• Financial Information: Essentially forecasts your profit margin over a set number of years; gross income minus business expenses. If you are seeking funding, such as a bank loan, the funder (typically a loan officer) will be examining these figures closely. A number of samples in the Business Plans Handbook series have great examples of financial tables.

Tip: If you have a counselor from SCORE, the Ohio Small Business Development Center, or another advisor, show the rough draft of your plan to them. They have great insight as to what funding sources, such as banks, are looking for.

Business plan templates

If you prefer to work with a blank business plan template, the Business Plans Handbook series can help with that.

On the Business Plans Handbook series home page, click on the “Search Within Series” window in the upper right-hand corner & simply enter the word “template.”

Several entries marked “Business Plan Template” will appear, providing a detailed outline for the ideal business plan.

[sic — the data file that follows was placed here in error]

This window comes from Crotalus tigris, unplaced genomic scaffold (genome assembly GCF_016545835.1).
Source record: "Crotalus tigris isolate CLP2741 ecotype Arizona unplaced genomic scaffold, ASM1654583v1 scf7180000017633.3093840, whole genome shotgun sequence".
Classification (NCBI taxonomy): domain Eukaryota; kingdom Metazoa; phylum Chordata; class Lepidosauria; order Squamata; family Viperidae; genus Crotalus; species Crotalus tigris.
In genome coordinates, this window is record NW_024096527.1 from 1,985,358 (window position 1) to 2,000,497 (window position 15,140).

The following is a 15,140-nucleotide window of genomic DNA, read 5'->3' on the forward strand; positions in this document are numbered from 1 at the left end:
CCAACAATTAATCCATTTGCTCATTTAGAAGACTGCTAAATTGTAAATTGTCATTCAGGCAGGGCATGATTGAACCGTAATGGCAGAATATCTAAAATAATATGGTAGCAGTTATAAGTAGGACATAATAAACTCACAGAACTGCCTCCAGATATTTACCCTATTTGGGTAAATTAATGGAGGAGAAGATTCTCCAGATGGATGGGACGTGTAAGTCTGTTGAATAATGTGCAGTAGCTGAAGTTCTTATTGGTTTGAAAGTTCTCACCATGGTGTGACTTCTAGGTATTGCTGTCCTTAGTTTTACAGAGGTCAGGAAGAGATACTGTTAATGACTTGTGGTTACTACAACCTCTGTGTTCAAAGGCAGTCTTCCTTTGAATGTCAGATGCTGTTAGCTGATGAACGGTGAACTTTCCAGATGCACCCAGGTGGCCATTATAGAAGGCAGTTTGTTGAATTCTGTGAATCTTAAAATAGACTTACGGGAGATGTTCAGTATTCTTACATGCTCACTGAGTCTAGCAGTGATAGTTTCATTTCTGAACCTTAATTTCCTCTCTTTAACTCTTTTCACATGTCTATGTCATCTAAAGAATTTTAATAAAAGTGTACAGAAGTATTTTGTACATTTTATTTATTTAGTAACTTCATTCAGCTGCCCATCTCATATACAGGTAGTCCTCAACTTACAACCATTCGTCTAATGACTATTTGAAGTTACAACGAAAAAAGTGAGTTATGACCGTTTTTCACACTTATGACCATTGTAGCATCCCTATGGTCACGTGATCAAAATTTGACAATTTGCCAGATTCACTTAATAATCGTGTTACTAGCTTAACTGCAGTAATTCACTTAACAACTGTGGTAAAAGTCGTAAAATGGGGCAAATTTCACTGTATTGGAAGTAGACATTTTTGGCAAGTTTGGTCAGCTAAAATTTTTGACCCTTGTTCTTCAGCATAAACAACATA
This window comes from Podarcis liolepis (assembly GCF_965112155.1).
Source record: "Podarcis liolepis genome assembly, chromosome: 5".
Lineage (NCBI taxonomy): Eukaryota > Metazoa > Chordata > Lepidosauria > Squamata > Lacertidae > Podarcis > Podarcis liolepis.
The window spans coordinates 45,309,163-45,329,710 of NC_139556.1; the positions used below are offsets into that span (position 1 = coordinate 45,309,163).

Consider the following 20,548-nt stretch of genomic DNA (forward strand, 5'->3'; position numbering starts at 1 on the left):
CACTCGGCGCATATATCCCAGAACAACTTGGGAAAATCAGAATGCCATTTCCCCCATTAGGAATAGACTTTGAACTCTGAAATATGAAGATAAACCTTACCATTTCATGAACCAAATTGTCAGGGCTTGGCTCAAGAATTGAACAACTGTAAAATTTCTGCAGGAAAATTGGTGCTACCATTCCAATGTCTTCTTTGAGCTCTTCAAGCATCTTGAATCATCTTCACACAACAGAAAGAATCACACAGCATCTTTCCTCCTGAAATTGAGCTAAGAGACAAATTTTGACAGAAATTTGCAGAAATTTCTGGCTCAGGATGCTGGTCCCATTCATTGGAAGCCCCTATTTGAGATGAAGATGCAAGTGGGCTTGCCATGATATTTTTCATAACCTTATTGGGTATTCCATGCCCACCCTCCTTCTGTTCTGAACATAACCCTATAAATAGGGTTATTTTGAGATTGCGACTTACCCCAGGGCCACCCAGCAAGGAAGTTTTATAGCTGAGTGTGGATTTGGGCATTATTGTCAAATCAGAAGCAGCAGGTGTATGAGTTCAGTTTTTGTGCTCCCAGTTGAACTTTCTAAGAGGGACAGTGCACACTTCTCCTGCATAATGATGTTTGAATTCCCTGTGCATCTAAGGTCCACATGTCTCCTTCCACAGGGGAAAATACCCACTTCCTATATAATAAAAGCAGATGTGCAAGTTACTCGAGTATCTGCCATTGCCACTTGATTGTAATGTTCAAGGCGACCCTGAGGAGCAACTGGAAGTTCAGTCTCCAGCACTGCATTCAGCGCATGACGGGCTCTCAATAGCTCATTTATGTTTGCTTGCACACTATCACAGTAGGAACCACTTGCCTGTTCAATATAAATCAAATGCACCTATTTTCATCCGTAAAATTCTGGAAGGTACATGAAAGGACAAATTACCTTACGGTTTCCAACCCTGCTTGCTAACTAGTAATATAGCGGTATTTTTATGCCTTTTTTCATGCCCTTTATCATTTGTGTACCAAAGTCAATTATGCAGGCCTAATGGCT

The SCORE website also includes “Business Plan Outline” as part of their “Business Briefs.” It might be helpful to look over this template too, particularly if are working with a SCORE Counselor.

Business plans for nonprofits

I am trying to start a nonprofit enterprise. Does the Business Plans Handbook series include Plans for nonprofit groups?

Yes, it does! If you scan the contents of the volumes published in the last 2-3 years, many of them include sample plans for nonprofit organizations.

That’s great. What is the best way to search for a nonprofit plan?

On the Business Plans Handbook series home page, click on the “Search Within Series” window in the upper right-hand corner & type “nonprofit” (no hyphen).

You will find a number of relevant entries, many of which have the word ‘Nonprofit’ in either their business title, business name or in their Executive Summary.

Because of the current limited number, you may not find an exact match with your organization, but the content in several of them, particularly the “Financial Plan” sections, may serve as good templates.

Talk with Library staff

If you have additional questions, please do not hesitate to e-mail us at IRFPublicDesk@CincinnatiLibrary.org or call (513) 369-6900.